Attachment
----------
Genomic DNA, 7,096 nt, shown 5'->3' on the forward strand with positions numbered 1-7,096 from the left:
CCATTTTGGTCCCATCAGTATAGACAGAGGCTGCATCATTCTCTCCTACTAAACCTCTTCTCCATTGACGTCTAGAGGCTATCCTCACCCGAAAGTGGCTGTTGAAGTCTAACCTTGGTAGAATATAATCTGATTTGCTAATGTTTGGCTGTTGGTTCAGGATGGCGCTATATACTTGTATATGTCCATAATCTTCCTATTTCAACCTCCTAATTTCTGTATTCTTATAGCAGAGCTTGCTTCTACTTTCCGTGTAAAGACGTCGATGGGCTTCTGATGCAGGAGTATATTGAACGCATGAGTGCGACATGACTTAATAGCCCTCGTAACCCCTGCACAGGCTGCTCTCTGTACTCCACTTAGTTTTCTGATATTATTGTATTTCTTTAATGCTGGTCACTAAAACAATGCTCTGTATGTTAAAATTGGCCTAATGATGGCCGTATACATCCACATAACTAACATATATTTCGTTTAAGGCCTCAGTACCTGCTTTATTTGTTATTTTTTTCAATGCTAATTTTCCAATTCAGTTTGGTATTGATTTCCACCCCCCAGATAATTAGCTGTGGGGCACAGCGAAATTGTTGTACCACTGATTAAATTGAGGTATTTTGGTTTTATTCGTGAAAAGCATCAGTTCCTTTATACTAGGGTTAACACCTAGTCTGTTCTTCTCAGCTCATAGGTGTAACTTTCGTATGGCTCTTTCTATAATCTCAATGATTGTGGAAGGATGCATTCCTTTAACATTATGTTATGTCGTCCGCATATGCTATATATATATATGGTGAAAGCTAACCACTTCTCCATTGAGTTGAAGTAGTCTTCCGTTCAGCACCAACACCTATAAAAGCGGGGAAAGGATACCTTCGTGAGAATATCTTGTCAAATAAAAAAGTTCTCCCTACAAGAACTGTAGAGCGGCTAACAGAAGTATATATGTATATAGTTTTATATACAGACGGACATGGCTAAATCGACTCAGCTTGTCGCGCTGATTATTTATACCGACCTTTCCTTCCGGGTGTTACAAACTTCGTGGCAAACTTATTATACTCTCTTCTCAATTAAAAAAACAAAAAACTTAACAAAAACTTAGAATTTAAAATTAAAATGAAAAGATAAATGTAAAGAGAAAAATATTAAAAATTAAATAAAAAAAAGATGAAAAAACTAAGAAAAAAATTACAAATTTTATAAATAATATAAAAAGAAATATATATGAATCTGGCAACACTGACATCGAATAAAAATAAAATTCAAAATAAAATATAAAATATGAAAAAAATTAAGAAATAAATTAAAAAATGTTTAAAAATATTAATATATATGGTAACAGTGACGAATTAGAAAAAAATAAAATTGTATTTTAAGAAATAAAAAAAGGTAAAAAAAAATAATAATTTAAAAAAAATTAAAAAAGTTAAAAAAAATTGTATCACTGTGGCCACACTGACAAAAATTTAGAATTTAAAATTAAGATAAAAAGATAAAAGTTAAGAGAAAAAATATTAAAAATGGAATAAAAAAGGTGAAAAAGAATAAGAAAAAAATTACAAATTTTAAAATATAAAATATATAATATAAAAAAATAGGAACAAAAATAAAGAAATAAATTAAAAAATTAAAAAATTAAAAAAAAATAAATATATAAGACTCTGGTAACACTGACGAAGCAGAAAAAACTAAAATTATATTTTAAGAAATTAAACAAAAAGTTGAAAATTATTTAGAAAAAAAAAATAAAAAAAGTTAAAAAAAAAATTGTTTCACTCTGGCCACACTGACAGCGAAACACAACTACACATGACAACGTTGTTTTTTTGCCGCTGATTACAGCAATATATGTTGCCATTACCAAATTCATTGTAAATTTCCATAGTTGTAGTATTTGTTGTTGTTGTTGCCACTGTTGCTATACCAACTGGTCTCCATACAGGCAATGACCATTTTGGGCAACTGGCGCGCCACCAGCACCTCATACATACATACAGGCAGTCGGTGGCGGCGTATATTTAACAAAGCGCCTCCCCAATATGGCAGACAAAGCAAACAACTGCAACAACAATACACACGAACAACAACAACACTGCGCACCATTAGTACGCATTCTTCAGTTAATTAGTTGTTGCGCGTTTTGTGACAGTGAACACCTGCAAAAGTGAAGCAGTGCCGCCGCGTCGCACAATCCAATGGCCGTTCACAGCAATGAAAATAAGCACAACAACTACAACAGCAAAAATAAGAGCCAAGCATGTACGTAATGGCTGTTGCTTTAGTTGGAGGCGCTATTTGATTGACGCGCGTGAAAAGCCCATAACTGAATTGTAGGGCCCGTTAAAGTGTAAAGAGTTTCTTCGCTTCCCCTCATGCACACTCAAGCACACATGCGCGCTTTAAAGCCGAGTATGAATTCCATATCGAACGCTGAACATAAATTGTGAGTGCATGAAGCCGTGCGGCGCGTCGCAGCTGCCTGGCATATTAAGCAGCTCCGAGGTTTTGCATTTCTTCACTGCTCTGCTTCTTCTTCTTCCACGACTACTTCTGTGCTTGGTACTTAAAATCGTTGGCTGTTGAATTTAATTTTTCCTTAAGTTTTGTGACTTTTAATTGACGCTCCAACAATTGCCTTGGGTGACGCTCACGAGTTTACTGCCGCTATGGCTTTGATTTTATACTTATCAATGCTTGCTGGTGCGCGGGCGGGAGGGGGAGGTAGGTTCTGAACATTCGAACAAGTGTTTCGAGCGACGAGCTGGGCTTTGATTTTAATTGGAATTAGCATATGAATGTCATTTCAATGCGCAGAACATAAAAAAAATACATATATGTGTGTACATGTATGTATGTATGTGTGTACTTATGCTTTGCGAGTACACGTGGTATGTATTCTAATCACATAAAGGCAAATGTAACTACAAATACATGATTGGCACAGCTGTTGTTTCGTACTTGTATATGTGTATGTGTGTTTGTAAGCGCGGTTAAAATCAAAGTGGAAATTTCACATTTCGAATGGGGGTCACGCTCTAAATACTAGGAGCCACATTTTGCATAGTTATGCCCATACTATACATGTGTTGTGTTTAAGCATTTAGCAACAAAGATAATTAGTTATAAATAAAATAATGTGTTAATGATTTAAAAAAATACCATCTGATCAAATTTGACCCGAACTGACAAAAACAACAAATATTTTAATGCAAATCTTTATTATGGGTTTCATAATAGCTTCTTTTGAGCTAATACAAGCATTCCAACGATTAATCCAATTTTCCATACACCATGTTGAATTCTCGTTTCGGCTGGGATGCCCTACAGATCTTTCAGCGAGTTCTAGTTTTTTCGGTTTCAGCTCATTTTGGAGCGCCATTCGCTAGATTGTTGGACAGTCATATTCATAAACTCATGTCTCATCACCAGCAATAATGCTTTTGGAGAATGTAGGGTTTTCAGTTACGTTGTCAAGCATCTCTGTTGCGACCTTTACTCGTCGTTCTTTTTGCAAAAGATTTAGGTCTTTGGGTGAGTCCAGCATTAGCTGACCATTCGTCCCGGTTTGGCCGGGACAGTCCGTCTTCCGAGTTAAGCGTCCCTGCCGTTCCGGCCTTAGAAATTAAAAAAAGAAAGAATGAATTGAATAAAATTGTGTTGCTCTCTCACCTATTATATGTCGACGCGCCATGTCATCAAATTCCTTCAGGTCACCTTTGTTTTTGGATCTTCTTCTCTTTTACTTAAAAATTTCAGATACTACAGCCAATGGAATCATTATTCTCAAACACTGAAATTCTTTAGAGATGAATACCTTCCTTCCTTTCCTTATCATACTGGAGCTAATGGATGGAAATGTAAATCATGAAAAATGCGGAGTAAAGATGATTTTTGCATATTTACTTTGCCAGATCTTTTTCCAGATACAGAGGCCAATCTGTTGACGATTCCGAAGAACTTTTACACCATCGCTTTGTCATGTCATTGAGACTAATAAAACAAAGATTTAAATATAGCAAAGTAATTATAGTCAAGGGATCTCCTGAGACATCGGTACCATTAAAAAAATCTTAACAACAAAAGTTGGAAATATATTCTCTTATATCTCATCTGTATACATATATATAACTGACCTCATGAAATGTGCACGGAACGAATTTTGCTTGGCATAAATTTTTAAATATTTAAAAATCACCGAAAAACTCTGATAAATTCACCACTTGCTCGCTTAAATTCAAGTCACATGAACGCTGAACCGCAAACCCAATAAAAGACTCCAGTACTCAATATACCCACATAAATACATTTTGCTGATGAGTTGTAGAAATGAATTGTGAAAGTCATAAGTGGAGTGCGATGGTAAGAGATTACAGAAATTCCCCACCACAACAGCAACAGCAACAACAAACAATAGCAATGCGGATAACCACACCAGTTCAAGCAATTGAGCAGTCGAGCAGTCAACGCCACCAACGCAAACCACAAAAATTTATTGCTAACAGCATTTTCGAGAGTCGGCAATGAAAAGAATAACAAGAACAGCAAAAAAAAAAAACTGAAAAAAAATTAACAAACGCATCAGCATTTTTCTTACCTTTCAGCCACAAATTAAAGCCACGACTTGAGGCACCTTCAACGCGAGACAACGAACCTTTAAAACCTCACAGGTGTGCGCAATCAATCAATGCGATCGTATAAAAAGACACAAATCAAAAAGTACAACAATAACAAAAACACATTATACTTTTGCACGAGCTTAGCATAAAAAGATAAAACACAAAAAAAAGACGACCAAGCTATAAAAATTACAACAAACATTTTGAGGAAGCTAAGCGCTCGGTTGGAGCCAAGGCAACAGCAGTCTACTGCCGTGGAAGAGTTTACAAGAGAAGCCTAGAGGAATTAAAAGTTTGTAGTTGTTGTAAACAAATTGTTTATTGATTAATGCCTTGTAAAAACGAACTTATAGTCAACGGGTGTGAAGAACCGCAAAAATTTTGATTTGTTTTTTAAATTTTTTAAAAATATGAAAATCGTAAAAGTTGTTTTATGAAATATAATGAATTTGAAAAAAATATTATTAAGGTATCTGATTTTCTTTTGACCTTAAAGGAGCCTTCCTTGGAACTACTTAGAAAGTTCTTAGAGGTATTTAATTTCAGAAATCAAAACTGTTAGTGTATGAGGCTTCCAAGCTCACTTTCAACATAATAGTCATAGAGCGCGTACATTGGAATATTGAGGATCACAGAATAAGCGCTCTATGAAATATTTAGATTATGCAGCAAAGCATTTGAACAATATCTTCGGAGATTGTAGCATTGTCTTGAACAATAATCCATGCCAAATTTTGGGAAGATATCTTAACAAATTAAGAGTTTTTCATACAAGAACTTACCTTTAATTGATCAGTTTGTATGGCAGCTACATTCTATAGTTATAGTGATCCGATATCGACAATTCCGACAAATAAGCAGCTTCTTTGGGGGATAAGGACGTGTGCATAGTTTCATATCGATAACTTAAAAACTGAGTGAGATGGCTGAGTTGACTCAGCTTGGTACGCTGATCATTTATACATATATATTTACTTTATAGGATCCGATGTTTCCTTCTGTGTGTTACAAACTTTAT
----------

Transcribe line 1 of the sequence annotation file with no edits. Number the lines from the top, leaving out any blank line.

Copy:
Genomic DNA, 7,096 nt, shown 5'->3' on the forward strand with positions numbered 1-7,096 from the left: